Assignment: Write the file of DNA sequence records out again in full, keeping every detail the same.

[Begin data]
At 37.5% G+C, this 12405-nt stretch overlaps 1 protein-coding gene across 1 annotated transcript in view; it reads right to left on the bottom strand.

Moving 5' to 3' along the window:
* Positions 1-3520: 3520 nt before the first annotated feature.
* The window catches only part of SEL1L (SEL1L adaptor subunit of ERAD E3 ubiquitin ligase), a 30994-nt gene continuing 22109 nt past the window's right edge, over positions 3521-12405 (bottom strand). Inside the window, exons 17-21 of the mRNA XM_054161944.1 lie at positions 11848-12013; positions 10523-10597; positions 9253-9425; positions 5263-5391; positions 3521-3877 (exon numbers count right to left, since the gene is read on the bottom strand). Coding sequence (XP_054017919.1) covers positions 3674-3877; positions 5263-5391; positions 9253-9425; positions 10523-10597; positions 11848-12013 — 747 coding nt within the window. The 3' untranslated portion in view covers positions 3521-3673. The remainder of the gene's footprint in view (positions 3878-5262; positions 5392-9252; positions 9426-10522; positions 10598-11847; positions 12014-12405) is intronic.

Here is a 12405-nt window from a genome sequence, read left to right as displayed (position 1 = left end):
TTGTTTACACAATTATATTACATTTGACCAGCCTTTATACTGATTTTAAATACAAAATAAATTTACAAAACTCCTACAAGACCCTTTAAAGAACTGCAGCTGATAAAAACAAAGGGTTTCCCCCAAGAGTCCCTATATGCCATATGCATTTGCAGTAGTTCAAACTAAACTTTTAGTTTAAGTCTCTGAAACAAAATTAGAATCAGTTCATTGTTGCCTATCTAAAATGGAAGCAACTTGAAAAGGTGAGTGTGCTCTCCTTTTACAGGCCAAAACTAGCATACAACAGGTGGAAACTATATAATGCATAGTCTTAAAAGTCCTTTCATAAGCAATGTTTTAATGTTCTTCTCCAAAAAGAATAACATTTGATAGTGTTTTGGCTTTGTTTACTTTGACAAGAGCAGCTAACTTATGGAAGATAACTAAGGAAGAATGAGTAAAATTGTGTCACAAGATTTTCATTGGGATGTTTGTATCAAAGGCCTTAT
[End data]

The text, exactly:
At 37.5% G+C, this 12405-nt stretch overlaps 1 protein-coding gene across 1 annotated transcript in view; it reads right to left on the bottom strand.

Moving 5' to 3' along the window:
* Positions 1-3520: 3520 nt before the first annotated feature.
* The window catches only part of SEL1L (SEL1L adaptor subunit of ERAD E3 ubiquitin ligase), a 30994-nt gene continuing 22109 nt past the window's right edge, over positions 3521-12405 (bottom strand). Inside the window, exons 17-21 of the mRNA XM_054161944.1 lie at positions 11848-12013; positions 10523-10597; positions 9253-9425; positions 5263-5391; positions 3521-3877 (exon numbers count right to left, since the gene is read on the bottom strand). Coding sequence (XP_054017919.1) covers positions 3674-3877; positions 5263-5391; positions 9253-9425; positions 10523-10597; positions 11848-12013 — 747 coding nt within the window. The 3' untranslated portion in view covers positions 3521-3673. The remainder of the gene's footprint in view (positions 3878-5262; positions 5392-9252; positions 9426-10522; positions 10598-11847; positions 12014-12405) is intronic.

Here is a 12405-nt window from a genome sequence, read left to right as displayed (position 1 = left end):
TTGTTTACACAATTATATTACATTTGACCAGCCTTTATACTGATTTTAAATACAAAATAAATTTACAAAACTCCTACAAGACCCTTTAAAGAACTGCAGCTGATAAAAACAAAGGGTTTCCCCCAAGAGTCCCTATATGCCATATGCATTTGCAGTAGTTCAAACTAAACTTTTAGTTTAAGTCTCTGAAACAAAATTAGAATCAGTTCATTGTTGCCTATCTAAAATGGAAGCAACTTGAAAAGGTGAGTGTGCTCTCCTTTTACAGGCCAAAACTAGCATACAACAGGTGGAAACTATATAATGCATAGTCTTAAAAGTCCTTTCATAAGCAATGTTTTAATGTTCTTCTCCAAAAAGAATAACATTTGATAGTGTTTTGGCTTTGTTTACTTTGACAAGAGCAGCTAACTTATGGAAGATAACTAAGGAAGAATGAGTAAAATTGTGTCACAAGATTTTCATTGGGATGTTTGTATCAAAGGCCTTAT